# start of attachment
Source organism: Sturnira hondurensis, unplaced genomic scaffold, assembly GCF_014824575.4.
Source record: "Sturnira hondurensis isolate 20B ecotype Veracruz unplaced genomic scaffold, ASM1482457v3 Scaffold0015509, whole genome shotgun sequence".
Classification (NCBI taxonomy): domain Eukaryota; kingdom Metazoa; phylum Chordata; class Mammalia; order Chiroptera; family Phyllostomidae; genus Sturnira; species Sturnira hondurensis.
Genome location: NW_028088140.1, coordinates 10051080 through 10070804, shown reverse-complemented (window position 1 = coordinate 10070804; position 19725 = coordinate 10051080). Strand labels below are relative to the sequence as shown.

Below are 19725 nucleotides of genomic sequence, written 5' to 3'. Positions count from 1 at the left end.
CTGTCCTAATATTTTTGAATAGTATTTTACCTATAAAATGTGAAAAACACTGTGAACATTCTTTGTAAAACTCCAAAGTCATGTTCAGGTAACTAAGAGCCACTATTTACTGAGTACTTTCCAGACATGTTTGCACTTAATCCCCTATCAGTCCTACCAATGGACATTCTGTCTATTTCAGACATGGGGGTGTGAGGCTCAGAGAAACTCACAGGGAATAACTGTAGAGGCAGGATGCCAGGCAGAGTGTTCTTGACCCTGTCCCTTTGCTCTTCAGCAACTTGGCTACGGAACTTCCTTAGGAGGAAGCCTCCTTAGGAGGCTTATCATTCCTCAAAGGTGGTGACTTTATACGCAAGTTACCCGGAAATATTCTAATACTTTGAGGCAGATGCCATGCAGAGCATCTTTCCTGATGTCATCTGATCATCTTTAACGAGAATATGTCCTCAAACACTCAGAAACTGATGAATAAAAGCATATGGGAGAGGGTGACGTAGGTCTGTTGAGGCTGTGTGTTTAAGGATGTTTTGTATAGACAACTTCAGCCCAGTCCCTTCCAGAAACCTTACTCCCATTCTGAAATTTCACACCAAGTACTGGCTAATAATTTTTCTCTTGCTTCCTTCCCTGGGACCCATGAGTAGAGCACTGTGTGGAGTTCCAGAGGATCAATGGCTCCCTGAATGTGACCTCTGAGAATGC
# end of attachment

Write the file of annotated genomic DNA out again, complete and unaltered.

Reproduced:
Source organism: Sturnira hondurensis, unplaced genomic scaffold, assembly GCF_014824575.4.
Source record: "Sturnira hondurensis isolate 20B ecotype Veracruz unplaced genomic scaffold, ASM1482457v3 Scaffold0015509, whole genome shotgun sequence".
Classification (NCBI taxonomy): domain Eukaryota; kingdom Metazoa; phylum Chordata; class Mammalia; order Chiroptera; family Phyllostomidae; genus Sturnira; species Sturnira hondurensis.
Genome location: NW_028088140.1, coordinates 10051080 through 10070804, shown reverse-complemented (window position 1 = coordinate 10070804; position 19725 = coordinate 10051080). Strand labels below are relative to the sequence as shown.

Below are 19725 nucleotides of genomic sequence, written 5' to 3'. Positions count from 1 at the left end.
CTGTCCTAATATTTTTGAATAGTATTTTACCTATAAAATGTGAAAAACACTGTGAACATTCTTTGTAAAACTCCAAAGTCATGTTCAGGTAACTAAGAGCCACTATTTACTGAGTACTTTCCAGACATGTTTGCACTTAATCCCCTATCAGTCCTACCAATGGACATTCTGTCTATTTCAGACATGGGGGTGTGAGGCTCAGAGAAACTCACAGGGAATAACTGTAGAGGCAGGATGCCAGGCAGAGTGTTCTTGACCCTGTCCCTTTGCTCTTCAGCAACTTGGCTACGGAACTTCCTTAGGAGGAAGCCTCCTTAGGAGGCTTATCATTCCTCAAAGGTGGTGACTTTATACGCAAGTTACCCGGAAATATTCTAATACTTTGAGGCAGATGCCATGCAGAGCATCTTTCCTGATGTCATCTGATCATCTTTAACGAGAATATGTCCTCAAACACTCAGAAACTGATGAATAAAAGCATATGGGAGAGGGTGACGTAGGTCTGTTGAGGCTGTGTGTTTAAGGATGTTTTGTATAGACAACTTCAGCCCAGTCCCTTCCAGAAACCTTACTCCCATTCTGAAATTTCACACCAAGTACTGGCTAATAATTTTTCTCTTGCTTCCTTCCCTGGGACCCATGAGTAGAGCACTGTGTGGAGTTCCAGAGGATCAATGGCTCCCTGAATGTGACCTCTGAGAATGC